Technology to reduce waste from nuclear power plants gets Swiss support

Unlock Editor’s Digest for free

Switzerland has backed a highly sought-after technology known as “nuclear transmutation” to dramatically reduce the amount of radioactive waste from atomic power plants.

Nagra, the Swiss national body that manages nuclear waste, said it had spent several months exploring the method proposed by the Geneva-based start-up Transmutex and had concluded that the technology could reduce the volume of waste highly 80 percent radioactive.

Storing highly radioactive material for hundreds of thousands of years has always been a huge and costly problem for the nuclear industry.

While more than 20 countries, including the United States, France, the United Kingdom and South Korea, agreed at the UN COP28 climate negotiations last year to triple nuclear power capacity by 2050, there is currently no site long-term storage in operation.

Finland is building the world’s first such facility, which it claims will safely protect waste for 100,000 years.

“Transmutex is trying to solve the problem we’ve had for a long time in the nuclear sector, which is actually not safety, but waste,” said Albert Wenger, an investor at Union Square Ventures, which is financing the new company.

Nuclear transmutation is the conversion of an element into a different form, known as an isotope, or into another element entirely. Transmutation has been a fascinating concept since the days when alchemists tried in vain to convert base metals into gold.

The idea of ​​using this technique for nuclear waste management has been a topic of interest for decades. Several countries have launched major programs to explore transmutation, according to the OECD intergovernmental Nuclear Energy Agency.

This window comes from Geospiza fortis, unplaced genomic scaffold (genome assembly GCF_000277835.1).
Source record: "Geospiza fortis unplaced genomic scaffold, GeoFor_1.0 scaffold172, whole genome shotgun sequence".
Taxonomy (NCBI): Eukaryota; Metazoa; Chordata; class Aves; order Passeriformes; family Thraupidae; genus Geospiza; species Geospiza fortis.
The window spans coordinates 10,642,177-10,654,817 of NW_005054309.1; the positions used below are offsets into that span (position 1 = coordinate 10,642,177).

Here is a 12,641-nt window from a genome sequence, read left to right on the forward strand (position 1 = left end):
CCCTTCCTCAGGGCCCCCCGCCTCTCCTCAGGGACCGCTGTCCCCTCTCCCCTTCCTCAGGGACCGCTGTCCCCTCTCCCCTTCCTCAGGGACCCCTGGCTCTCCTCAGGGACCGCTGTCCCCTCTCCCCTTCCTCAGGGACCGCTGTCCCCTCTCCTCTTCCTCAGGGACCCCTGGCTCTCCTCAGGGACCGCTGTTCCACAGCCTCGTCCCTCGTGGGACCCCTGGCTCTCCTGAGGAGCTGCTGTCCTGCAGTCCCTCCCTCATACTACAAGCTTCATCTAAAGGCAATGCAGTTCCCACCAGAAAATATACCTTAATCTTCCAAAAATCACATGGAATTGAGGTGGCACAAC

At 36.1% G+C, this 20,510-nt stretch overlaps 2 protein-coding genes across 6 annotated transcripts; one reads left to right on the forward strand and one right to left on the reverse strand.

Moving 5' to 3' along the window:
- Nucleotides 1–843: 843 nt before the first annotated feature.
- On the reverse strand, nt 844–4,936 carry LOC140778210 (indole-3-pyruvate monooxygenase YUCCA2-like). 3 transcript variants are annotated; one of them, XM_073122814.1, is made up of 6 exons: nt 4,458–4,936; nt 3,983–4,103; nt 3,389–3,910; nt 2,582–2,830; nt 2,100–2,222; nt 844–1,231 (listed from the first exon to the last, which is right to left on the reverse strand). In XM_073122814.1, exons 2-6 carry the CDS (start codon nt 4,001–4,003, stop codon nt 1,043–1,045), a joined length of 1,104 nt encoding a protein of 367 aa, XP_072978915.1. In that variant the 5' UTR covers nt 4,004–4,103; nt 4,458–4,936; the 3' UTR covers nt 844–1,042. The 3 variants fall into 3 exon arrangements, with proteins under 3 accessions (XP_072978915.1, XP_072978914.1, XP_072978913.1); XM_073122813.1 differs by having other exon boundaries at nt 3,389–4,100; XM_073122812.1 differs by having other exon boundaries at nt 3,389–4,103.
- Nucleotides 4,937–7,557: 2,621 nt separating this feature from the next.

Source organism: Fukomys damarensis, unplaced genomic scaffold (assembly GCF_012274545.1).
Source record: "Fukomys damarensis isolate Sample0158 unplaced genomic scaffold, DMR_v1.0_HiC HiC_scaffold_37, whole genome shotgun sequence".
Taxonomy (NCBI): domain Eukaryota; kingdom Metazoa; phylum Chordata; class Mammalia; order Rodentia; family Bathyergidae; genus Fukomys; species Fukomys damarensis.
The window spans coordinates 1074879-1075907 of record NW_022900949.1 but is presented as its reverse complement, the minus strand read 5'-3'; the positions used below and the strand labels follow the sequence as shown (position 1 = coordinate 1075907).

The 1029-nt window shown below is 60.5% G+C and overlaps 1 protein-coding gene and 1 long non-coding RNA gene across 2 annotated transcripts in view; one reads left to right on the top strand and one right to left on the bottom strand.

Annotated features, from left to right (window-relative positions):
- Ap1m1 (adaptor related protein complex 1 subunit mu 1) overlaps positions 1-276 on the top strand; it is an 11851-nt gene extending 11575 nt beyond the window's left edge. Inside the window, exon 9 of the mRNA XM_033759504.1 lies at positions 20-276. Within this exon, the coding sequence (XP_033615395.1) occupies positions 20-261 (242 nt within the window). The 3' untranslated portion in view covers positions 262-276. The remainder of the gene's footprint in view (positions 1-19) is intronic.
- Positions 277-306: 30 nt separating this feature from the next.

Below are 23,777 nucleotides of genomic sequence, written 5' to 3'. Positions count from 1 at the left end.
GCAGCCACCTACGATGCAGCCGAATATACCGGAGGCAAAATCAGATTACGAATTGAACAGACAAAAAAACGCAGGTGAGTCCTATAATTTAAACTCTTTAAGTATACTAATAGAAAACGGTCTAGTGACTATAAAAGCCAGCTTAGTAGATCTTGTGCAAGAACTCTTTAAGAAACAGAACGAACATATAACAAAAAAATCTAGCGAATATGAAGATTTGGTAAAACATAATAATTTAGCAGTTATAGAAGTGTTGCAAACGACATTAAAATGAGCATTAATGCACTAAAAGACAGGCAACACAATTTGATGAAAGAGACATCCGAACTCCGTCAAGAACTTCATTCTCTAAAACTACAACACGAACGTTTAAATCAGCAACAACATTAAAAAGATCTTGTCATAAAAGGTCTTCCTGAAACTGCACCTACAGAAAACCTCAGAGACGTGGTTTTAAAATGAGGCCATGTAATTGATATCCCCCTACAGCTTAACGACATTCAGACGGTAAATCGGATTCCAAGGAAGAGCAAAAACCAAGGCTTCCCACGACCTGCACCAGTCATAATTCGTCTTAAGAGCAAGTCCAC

Transmutex proposes using a reactor-coupled particle accelerator to combine subatomic neutron particles with thorium, a slightly radioactive metal. This produces an isotope of uranium which then fissions, releasing energy. Unlike uranium, thorium does not produce plutonium or other highly radioactive waste.

“If you can show it works, you basically get the best of both worlds,” said Jack Henderson, chair of the nuclear physics group at the UK Institute of Physics and a researcher at the University of Surrey. “You can reduce the level of radioactivity produced by burning some of the longer-lived isotopes produced in your reactor, and at the same time obtain energy.”

Franklin Servan-Schreiber, CEO of Transmutex, said transmutation was “the first technology that a nuclear waste agency has taken seriously to reduce the amount of nuclear waste.”

He said it could be used on 99 percent of the world’s nuclear waste and would reduce the time it remains radioactive to “less than 500 years.”

“This is very important because waterproof storage can be guaranteed for 1,000 years,” he said. He added that the process also reduced waste volume by 80 percent.

Servan-Schreiber said the idea behind the process was conceived by Carlo Rubbia, former director general of Cern’s particle physics laboratory.

A potential obstacle to the viability of transmutation is the cost of installation. The price of building a reactor coupled with a particle accelerator is unclear, but CERN’s Large Hadron Collider cost around $4.75 billion.

The study by Nagra and Transmutex found that the technology could “dramatically reduce the volume of high-quality radioactive waste and greatly reduce the useful life of a very significant part of that waste category,” said Matthias Braun, director of Nagra.

Switzerland voted in a 2017 referendum not to replace its four existing nuclear reactors, but Servan-Schreiber said the results gave “credibility to this technology for other countries,” adding that it was in talks with at least three countries about a possible agreement.

Leave a Comment